Texas law allows you to elect an independent administration of the estate, which is much easier than a dependent administration, which requires that you get the court’s permission to take certain actions. Many wills provide for independent administration, but even if the one you’re administering doesn’t, you can ask the court to allow you to handle the estate this way. All the will’s beneficiaries must be in agreement.
You might elect a dependent administration if you expect trouble from the beneficiaries. For example, you might have reason to believe that one or more of them won’t be happy with anything you do or any decision you make. In this case, you can choose to run everything past a judge first before you act. The probate process is largely the same in either case, but the court will first put its seal of approval on what you do every step of the way. If all beneficiaries don’t agree to an independent administration, you’ll be stuck with this option.
Regardless of which type of administration you choose, you must file an inventory of all the decedent’s probate property with the court within 90 days of taking office. You must publish a notice to the deceased’s creditors, advising them how to make a claim to the estate for the money he owed them. If he’s survived by a spouse or minor children, you must provide them with a family allowance. A judge will decide exactly how much this allowance should be, so you’ll have to involve the court for this step even if you’ve elected an independent administration. After you pay all legitimate claims, burial costs, the decedent’s taxes and expenses of the estate, you can make bequests to beneficiaries according to the terms of the will. You don’t have to account to the court first before closing the estate if you choose an independent administration.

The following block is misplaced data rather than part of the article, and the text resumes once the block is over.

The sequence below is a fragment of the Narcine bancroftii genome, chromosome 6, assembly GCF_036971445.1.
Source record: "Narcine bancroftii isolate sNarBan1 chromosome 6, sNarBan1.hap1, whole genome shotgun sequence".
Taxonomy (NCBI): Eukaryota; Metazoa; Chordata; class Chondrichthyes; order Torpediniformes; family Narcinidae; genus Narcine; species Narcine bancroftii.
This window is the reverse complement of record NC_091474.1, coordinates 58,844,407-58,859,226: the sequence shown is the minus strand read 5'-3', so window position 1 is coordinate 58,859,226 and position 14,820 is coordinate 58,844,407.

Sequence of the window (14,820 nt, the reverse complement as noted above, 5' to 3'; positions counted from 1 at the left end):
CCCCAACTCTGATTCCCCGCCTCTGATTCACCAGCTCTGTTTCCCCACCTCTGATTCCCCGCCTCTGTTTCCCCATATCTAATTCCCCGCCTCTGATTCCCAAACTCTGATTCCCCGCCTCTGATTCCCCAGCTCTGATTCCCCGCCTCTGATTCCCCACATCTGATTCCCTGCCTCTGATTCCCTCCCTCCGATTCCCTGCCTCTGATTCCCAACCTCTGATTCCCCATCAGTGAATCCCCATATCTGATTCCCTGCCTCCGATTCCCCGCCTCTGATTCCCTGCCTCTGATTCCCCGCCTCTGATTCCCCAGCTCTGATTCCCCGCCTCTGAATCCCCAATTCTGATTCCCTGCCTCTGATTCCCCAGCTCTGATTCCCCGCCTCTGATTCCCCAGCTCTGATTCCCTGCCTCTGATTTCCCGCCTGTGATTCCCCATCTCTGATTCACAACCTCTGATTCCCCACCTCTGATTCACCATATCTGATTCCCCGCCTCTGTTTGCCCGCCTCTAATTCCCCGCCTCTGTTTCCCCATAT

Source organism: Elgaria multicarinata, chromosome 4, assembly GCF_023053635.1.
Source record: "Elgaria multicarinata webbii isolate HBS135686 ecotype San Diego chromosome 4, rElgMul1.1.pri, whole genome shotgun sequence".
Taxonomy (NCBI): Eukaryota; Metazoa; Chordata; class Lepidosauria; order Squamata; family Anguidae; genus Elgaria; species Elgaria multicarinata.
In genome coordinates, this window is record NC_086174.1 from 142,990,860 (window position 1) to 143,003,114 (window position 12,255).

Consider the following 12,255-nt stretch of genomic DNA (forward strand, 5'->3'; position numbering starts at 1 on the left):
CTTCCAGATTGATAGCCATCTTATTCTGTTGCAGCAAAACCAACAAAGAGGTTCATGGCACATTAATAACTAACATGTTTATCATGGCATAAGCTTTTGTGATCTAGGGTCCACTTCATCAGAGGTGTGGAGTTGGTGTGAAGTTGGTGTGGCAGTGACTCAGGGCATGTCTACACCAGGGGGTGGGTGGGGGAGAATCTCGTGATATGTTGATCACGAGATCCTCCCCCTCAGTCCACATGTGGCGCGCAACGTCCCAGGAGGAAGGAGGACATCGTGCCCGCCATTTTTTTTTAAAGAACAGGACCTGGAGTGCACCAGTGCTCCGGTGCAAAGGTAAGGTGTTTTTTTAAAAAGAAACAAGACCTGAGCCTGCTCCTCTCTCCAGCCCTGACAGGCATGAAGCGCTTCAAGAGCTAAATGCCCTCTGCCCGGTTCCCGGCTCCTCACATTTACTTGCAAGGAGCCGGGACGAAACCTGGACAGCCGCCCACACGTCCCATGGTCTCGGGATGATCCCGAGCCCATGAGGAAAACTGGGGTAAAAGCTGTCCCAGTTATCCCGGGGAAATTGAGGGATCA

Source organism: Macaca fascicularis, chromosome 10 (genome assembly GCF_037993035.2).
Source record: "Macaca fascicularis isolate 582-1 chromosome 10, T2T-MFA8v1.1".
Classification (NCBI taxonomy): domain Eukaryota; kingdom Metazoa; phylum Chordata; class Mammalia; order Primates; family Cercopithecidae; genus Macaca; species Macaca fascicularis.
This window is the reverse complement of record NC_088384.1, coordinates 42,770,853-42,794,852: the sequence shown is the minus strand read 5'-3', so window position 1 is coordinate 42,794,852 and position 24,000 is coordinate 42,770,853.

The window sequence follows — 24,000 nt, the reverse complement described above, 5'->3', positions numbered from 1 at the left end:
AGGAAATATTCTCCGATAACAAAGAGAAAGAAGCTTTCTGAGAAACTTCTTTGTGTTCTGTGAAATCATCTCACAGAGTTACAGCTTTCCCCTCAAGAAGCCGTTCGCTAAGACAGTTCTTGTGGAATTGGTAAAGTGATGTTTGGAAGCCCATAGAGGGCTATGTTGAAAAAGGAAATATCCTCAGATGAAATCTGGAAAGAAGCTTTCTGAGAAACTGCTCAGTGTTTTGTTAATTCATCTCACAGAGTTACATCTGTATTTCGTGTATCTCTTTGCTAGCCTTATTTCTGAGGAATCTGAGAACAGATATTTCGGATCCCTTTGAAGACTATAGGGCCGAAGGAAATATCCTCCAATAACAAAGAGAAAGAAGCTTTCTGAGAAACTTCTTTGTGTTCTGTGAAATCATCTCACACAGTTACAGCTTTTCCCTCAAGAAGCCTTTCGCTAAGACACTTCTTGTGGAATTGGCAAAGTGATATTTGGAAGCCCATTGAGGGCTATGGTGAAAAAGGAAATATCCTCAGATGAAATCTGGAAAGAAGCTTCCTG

Texas law offers a few ways of avoiding probate in some cases. You can request a muniment of title process if the deceased leaves no debts that aren’t secured by property and if Medicaid doesn’t have a claim against his estate. The court won’t appoint an executor; ownership of his property can be transferred by producing a copy of the will. If the decedent left minimal assets -- just enough to pay the family allowance and his creditors -- the court may give you permission to use a simplified small estate probate. You need only show the court where the money went and the judge will allow you to close the estate. If there’s only enough money to pay the family allowance and expenses associated with the deceased’s burial and final illness, the court can issue an order of no administration at all.
Find the executor of the will. In Georgia, the named executor in a will should be the one to file the will with the Georgia probate courts. If the will does not name a person named to handle the estate, the individual who possesses the will may file it. The heirs must name a temporary administrator or a permanent administrator for the probate process.
Visit the local county probate court or visit Georgia Probate Courts online to complete and file Standard Form No. 5--Petition to Probate Will in Solemn Form.
Find the names and addresses of all living relatives of the deceased, also called the decedent. The filer will be required to list all the heirs in the petition to probate will.
Collect money from heirs for filing the will with the court. As of 2010, Georgia required a $117 filing fee plus a $2 filing fee for each page, including the standard form and the actual will. The actual will may be copied for $5. The court must have the original.
Secure a lawyer. The Georgia probate courts recommend heirs obtain legal services during the probate process if there are debts owed, benefit claims or tax issues. Choosing not to hire a lawyer gives heirs the status of proceeding pro se.